13. Make sure that no Filter or Servlet in the same request-response chain has blocked the request fo the FacesServlet somehow.

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Thanks, It worked with me :) – Muhammad Hewedy Jan 27 '10 at 14:34
your 2nd point made me think -- for a long while. I just found out that an f:view tag in my main file was the cause of most of my problems. And probably because it renders a form, right? – Paulo Guedes Oct 7 '10 at 1:48
@pauloguedes I cant find anything that states that f:view renders a form. My understanding is that it is just a container. In my experience, f:view does not render any elements. – Lucas Sep 16 '11 at 16:57
Your problem does not match 10. Your problem is that the form in the error page is submitting to an invalid URL. Depending on the functional requirement of those command links, better make them plain links instead, for sure if it's for pure page-to-page navigation. – BalusC Dec 20 '13 at 12:15
@Kukeltje: that would have thrown an EL exception (already covered by 1st paragraph in the answer) – BalusC Jul 23 '15 at 8:29

If your h:commandLink is inside a h:dataTable there is another reason why the h:commandLink might not work:

The underlying data-source which is bound to the h:dataTable must also be available in the second JSF-Lifecycle that is triggered when the link is clicked.

So if the underlying data-source is request scoped, the h:commandLink does not work!

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That's already covered in point 4 of my answer. – BalusC Nov 8 '10 at 23:20
Ok, that was not entirely clear to me. I hope my answer is helpful anyway, since in my case at least I was not dealing explicitly with UICommand/UIData. The "solution" was promoting a backing bean from request-scope to session scope ... – jbandi Nov 9 '10 at 7:30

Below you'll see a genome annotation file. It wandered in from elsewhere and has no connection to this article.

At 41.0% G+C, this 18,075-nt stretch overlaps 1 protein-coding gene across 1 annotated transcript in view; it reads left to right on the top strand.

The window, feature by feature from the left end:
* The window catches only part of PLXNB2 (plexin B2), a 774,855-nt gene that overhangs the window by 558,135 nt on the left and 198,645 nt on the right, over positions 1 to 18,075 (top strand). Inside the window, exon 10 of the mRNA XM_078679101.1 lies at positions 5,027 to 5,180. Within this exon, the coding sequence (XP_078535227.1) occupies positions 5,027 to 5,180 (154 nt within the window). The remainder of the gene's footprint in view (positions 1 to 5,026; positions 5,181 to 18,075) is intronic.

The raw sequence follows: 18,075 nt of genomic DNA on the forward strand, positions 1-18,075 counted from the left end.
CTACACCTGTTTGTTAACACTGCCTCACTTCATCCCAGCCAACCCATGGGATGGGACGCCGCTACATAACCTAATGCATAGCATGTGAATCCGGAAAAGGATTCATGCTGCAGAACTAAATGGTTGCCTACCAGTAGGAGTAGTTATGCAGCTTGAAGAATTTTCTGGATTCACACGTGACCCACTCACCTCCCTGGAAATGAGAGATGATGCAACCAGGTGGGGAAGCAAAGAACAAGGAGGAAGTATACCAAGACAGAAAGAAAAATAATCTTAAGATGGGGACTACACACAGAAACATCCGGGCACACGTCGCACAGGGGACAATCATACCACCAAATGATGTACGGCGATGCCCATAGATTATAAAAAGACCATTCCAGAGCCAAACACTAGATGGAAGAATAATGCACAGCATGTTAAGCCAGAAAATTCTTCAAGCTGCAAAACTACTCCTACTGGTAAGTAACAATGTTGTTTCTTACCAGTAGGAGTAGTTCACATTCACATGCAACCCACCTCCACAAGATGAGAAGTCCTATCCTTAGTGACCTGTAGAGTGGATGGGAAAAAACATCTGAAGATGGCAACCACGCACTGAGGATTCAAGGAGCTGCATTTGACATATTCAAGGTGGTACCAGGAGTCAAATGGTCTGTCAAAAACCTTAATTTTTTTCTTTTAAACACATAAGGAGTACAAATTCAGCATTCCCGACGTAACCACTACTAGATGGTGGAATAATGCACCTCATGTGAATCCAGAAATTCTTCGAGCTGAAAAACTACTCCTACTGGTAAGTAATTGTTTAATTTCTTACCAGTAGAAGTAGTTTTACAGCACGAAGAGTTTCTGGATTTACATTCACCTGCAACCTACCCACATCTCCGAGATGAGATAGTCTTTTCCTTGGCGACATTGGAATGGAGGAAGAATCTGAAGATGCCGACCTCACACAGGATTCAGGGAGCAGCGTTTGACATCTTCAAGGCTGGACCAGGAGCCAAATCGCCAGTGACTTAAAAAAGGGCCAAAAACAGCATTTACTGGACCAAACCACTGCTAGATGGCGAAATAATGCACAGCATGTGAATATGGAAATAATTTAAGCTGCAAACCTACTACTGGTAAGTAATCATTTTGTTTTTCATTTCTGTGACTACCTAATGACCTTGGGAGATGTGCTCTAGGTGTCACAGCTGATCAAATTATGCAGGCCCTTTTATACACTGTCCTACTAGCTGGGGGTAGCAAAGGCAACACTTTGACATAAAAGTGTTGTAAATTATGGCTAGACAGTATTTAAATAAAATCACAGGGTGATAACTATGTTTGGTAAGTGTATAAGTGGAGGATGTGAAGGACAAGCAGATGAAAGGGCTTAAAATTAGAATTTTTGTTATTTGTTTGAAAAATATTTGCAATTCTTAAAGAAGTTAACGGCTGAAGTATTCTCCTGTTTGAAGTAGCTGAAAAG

Might be due to my humble mind and usually BalusC answers and explanations are perfect but I had the same problem and only grasped it when reading this second explanation of jbandi. – Jens Mar 2 '12 at 16:32
I second Jens comment...setting my RequestScoped bean to be SessionScoped made the difference on my dataTable - thanks – Zack Macomber Dec 10 '12 at 23:06

While my answer isn't 100% applicable, but most search engines find this as the first hit, I decided to post it nontheless:

If you're using PrimeFaces (or some similar API) p:commandButton or p:commandLink, chances are that you have forgotten to explicitly add process="@this" to your command components.

As the PrimeFaces User's Guide states in section 3.18, the defaults for process and update are both @form, which pretty much opposes the defaults you might expect from plain JSF f:ajax or RichFaces, which are execute="@this" and render="@none" respectively.

Just took me a looong time to find out. (... and I think it's rather unclever to use defaults that are different from JSF!)

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The default for PrimeFaces process is @form. So if the action isn't invoked this way, but does when using @this, then most likely point 3 of my answer applies. – BalusC Jan 3 '13 at 19:14